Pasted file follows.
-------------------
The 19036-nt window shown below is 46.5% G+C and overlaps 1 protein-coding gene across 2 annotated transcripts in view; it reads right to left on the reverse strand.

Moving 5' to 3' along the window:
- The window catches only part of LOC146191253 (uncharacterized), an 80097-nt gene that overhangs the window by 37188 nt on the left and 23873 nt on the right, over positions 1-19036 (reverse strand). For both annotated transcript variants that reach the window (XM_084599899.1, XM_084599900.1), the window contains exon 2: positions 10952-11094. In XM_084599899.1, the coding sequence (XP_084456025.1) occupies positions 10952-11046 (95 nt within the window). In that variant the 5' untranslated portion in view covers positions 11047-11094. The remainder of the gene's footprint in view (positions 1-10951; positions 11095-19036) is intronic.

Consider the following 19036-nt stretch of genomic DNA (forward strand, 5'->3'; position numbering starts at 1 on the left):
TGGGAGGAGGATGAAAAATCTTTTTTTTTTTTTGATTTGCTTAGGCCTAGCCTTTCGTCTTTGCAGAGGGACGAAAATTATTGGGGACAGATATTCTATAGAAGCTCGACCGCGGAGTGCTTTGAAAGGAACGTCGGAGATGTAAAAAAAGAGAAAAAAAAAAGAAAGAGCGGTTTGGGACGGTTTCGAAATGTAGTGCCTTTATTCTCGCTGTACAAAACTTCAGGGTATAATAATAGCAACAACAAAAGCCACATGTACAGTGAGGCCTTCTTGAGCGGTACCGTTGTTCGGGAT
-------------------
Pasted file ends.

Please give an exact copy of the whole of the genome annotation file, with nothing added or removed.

The 19036-nt window shown below is 46.5% G+C and overlaps 1 protein-coding gene across 2 annotated transcripts in view; it reads right to left on the reverse strand.

Moving 5' to 3' along the window:
- The window catches only part of LOC146191253 (uncharacterized), an 80097-nt gene that overhangs the window by 37188 nt on the left and 23873 nt on the right, over positions 1-19036 (reverse strand). For both annotated transcript variants that reach the window (XM_084599899.1, XM_084599900.1), the window contains exon 2: positions 10952-11094. In XM_084599899.1, the coding sequence (XP_084456025.1) occupies positions 10952-11046 (95 nt within the window). In that variant the 5' untranslated portion in view covers positions 11047-11094. The remainder of the gene's footprint in view (positions 1-10951; positions 11095-19036) is intronic.

Consider the following 19036-nt stretch of genomic DNA (forward strand, 5'->3'; position numbering starts at 1 on the left):
TGGGAGGAGGATGAAAAATCTTTTTTTTTTTTTGATTTGCTTAGGCCTAGCCTTTCGTCTTTGCAGAGGGACGAAAATTATTGGGGACAGATATTCTATAGAAGCTCGACCGCGGAGTGCTTTGAAAGGAACGTCGGAGATGTAAAAAAAGAGAAAAAAAAAAGAAAGAGCGGTTTGGGACGGTTTCGAAATGTAGTGCCTTTATTCTCGCTGTACAAAACTTCAGGGTATAATAATAGCAACAACAAAAGCCACATGTACAGTGAGGCCTTCTTGAGCGGTACCGTTGTTCGGGAT